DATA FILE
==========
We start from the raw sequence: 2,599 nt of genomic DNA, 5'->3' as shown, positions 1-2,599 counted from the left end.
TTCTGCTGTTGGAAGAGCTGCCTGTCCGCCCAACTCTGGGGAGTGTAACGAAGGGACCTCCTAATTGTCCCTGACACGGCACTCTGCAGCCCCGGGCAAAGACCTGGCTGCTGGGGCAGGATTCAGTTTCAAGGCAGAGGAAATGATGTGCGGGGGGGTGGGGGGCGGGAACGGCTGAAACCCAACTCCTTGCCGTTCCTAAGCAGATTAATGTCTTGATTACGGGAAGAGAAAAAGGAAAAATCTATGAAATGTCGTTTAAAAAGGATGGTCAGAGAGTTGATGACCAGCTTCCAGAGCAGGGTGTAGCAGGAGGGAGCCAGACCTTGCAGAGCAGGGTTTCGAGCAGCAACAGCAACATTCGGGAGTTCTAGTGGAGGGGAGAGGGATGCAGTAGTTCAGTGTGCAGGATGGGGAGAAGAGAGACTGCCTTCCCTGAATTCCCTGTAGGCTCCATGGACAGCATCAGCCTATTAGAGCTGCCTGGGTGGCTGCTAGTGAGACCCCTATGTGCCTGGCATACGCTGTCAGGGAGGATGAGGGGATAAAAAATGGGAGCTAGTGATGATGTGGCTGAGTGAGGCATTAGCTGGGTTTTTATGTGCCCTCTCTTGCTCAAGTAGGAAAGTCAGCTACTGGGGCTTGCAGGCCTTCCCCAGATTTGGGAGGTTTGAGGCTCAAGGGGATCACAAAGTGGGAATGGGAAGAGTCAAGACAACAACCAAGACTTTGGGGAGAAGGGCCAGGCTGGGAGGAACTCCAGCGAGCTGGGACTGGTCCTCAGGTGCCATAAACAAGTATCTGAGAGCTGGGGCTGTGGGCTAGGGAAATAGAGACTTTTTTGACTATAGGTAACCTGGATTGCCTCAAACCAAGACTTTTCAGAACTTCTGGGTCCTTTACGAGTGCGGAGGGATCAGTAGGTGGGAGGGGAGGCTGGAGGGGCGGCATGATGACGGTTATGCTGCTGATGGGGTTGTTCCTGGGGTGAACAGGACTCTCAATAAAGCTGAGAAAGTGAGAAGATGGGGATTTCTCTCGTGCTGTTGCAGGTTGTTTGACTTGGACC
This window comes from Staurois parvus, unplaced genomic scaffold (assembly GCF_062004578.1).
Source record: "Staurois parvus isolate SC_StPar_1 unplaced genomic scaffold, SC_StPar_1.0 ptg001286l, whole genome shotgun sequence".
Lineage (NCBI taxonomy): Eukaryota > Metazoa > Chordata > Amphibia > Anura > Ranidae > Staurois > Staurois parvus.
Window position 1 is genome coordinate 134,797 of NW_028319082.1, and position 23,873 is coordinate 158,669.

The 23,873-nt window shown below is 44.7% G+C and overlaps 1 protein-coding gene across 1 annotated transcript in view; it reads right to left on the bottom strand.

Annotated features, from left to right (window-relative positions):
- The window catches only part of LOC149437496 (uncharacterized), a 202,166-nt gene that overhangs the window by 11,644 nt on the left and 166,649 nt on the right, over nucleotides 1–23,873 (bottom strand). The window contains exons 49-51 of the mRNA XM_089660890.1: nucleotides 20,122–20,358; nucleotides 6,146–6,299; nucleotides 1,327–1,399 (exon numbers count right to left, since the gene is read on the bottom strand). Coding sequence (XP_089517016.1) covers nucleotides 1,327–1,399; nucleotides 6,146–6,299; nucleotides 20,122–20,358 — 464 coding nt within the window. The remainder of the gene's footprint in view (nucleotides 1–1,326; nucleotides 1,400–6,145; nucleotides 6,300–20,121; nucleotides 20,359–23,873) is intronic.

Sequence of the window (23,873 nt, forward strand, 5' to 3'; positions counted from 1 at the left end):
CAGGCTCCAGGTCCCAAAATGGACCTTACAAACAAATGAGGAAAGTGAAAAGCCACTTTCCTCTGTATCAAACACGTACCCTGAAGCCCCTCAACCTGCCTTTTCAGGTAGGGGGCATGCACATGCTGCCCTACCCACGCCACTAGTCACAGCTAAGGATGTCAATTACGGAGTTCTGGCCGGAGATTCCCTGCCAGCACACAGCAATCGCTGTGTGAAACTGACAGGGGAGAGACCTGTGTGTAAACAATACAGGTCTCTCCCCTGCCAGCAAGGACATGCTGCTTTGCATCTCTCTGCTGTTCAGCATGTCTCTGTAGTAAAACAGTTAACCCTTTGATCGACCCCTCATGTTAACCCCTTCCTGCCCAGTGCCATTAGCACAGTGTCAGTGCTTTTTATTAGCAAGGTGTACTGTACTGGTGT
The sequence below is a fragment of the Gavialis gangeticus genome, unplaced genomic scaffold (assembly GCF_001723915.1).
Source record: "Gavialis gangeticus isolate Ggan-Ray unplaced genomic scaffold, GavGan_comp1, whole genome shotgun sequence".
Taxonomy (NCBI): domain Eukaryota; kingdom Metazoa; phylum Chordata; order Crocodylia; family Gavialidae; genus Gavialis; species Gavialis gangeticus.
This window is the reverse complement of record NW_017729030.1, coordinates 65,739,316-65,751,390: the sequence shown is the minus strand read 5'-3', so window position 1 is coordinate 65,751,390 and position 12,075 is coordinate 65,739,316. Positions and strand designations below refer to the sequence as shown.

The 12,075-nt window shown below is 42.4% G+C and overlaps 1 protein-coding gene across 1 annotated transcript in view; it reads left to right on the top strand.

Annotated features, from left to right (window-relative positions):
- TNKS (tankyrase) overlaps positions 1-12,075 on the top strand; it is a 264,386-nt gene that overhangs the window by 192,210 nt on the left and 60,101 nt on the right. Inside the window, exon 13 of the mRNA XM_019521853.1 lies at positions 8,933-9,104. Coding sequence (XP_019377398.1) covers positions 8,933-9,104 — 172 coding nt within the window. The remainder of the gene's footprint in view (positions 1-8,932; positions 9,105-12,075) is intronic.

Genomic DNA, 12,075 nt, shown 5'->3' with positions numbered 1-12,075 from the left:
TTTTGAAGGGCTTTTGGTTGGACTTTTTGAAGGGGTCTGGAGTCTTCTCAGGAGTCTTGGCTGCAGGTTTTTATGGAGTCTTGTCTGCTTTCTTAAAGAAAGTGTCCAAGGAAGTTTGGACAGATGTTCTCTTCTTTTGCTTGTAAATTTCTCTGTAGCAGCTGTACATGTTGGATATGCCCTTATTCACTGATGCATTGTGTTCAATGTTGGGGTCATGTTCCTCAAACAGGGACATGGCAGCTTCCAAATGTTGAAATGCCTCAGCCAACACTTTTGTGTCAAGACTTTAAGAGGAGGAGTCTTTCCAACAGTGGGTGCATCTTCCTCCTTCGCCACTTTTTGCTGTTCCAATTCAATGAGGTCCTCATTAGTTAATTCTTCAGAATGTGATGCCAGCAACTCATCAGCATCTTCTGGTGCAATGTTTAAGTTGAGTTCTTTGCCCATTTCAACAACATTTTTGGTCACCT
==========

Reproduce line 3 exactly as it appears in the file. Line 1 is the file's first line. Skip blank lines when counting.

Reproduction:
This window comes from Staurois parvus, unplaced genomic scaffold (assembly GCF_062004578.1).